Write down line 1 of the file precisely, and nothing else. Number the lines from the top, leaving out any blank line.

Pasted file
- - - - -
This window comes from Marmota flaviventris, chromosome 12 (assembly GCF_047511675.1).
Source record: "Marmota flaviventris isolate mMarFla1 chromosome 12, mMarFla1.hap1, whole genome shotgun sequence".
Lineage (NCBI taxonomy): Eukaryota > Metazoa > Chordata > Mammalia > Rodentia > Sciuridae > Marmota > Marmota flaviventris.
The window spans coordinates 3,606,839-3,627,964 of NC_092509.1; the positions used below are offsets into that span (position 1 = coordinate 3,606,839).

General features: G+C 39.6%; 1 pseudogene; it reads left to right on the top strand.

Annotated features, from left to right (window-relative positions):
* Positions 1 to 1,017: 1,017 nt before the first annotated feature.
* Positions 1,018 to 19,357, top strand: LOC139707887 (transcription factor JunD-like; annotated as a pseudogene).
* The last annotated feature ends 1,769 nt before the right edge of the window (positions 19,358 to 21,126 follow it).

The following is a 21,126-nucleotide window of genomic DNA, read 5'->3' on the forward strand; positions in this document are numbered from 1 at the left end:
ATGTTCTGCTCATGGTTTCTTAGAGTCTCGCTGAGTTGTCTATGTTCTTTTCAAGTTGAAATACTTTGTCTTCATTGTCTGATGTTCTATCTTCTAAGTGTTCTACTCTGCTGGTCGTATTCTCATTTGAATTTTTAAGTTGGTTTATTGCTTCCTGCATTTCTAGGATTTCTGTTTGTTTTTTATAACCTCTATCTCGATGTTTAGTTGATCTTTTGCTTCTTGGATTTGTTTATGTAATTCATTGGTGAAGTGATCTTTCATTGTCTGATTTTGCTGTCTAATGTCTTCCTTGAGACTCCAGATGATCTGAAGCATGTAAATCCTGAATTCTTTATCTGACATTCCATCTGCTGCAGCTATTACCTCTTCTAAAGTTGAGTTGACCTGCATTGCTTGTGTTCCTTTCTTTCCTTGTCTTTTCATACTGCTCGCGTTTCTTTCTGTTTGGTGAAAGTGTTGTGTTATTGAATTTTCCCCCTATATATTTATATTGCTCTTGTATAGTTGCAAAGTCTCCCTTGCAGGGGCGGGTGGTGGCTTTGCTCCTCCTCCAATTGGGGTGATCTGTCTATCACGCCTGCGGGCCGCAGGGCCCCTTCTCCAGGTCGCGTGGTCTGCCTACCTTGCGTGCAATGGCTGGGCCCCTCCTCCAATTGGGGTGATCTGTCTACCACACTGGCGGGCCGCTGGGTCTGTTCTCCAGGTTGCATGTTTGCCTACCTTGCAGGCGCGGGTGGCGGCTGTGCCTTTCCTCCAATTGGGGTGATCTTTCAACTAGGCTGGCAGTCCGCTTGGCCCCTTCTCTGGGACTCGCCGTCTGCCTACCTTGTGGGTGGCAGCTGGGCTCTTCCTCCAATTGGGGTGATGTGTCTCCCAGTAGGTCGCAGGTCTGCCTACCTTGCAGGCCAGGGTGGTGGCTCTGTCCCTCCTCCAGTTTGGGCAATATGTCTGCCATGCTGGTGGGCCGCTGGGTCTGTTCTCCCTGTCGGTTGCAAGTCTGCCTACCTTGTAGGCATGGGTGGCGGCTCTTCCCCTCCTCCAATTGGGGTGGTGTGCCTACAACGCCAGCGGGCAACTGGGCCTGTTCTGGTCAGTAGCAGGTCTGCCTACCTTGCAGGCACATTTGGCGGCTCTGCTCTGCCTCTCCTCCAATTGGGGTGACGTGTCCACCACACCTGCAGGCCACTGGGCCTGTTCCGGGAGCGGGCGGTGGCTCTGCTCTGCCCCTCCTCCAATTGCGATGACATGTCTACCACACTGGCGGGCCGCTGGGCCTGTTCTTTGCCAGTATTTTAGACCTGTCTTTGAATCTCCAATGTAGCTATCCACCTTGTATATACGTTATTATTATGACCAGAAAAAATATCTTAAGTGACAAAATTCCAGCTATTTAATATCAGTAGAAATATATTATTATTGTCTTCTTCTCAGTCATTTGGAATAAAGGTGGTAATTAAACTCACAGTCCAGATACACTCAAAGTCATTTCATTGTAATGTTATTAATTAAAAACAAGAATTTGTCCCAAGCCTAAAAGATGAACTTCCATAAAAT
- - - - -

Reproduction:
This window comes from Marmota flaviventris, chromosome 12 (assembly GCF_047511675.1).